While diverse in style and approach, the artists find commonality in the medium of ceramics, with each artist’s inspiration from nature, and with their desire to use their work to bring awareness to the planet’s current state of peril.
For tens of thousands of years, humans have used the abundant earth resource, clay, to increase their chances of survival. From primitive vessels to applications within the high tech industry, clay has paralleled human development and advancement. This shared history makes ceramics a uniquely relevant medium of expression for this exhibition. Each artist uses this humble medium to reveal a unique point of view regarding the impact of the Anthropocene.
As a parallel to the human struggle for survival, Cynthia Siegel is drawn to the tenacity of the bristlecone pine trees that have endured for thousands of years, both because of and despite their fragile environment. With textured surfaces that reflect the intersection of time, weather, growth, and decay, Siegel’s sculptures convey the inseparability of man and nature.
Using aerial and microscopic imagery as a point of interpretive departure, Shannon Sullivan explores human intervention in the landscape. Patterns found in agricultural landscapes, shifting geologic boundaries, and migrating oceanic phenomena intermingle in her work.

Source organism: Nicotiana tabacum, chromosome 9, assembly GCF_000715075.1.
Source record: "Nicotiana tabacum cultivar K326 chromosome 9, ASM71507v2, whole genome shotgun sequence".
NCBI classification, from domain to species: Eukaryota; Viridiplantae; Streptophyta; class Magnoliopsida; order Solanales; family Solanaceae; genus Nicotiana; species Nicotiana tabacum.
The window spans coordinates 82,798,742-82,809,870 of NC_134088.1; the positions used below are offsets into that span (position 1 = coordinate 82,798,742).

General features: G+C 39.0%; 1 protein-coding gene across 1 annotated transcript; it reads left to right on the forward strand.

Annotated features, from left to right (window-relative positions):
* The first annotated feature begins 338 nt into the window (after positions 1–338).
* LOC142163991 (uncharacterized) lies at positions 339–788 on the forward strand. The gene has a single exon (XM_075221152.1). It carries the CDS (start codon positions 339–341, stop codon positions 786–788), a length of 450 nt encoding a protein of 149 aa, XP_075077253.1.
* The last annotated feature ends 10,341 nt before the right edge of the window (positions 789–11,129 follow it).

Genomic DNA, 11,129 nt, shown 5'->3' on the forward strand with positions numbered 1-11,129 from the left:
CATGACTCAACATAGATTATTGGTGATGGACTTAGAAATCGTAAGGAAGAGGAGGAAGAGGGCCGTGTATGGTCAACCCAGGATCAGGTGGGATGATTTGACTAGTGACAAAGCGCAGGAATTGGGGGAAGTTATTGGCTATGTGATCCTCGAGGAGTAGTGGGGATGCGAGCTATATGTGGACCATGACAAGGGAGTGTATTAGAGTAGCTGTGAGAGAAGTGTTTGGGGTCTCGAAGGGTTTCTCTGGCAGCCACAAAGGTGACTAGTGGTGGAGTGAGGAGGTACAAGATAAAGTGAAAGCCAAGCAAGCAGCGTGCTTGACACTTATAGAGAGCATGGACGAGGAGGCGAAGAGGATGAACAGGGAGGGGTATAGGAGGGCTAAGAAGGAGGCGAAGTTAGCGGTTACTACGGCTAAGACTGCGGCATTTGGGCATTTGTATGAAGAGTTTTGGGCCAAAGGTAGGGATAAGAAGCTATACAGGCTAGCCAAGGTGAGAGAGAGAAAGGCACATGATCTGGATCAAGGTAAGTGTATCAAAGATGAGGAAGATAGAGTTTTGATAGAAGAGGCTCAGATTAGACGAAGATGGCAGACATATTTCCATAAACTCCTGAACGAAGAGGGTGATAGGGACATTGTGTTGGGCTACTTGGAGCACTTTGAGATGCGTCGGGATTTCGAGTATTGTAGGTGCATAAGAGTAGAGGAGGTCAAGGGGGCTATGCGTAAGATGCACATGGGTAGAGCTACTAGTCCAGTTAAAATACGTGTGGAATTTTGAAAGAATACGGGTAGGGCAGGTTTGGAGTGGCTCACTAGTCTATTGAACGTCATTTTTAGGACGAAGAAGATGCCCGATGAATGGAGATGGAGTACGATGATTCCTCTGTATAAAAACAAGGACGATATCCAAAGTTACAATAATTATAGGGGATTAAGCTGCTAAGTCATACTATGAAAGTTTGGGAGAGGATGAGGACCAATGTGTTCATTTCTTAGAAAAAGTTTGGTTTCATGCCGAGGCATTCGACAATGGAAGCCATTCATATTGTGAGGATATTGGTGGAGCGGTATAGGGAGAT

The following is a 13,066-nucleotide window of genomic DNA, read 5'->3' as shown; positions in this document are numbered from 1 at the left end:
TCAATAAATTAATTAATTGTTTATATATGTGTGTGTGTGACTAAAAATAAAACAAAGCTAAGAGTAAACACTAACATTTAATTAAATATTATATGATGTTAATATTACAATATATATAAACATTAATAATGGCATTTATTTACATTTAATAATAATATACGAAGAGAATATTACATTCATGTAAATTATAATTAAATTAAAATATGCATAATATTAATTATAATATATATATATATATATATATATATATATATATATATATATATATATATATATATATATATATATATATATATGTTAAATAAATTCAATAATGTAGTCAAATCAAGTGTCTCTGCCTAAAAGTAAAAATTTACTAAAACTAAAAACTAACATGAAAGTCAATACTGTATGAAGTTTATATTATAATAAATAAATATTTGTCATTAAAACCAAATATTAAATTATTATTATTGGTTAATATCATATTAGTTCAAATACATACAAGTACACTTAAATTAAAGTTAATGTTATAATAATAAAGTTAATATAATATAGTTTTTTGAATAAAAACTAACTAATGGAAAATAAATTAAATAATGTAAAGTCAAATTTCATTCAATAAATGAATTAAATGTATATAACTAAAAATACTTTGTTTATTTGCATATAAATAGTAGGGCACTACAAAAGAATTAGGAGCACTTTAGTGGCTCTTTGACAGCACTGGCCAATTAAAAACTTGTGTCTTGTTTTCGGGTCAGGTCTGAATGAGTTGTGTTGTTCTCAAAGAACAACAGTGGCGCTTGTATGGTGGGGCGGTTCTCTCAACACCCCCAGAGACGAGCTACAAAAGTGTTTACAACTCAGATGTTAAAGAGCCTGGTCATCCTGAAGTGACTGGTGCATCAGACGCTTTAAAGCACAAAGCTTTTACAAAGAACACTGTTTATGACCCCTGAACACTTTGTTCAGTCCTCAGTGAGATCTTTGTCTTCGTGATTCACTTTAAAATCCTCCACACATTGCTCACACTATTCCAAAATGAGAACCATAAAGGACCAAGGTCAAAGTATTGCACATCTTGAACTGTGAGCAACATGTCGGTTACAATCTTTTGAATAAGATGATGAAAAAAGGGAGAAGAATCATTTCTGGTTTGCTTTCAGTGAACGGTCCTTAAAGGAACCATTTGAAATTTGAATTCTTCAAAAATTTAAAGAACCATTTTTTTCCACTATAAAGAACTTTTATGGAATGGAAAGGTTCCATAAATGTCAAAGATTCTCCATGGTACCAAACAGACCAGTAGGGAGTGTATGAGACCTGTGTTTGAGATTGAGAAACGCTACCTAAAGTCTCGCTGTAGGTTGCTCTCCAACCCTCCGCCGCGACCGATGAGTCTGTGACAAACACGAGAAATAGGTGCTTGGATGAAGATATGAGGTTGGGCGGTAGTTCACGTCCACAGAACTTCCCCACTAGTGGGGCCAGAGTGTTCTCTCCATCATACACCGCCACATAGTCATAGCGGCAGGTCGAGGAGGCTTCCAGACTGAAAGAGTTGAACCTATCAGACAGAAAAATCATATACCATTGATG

Through her abstract umbel flower installations, Jenni Ward’s work speaks about the disconnection that we have with nature, the unsustainability of monoculture farming, as well as the global issue of food insecurity.
Aspects of attraction and repulsion influence much of the work of Susan Whitmore, who regards light variations and magnifications, varied textures and colors, and the creatures that inhabit the depths, as inspirational and sometimes frightening. Whitmore explores how changing our actions will enable the planet to provide a hospitable existence for all species.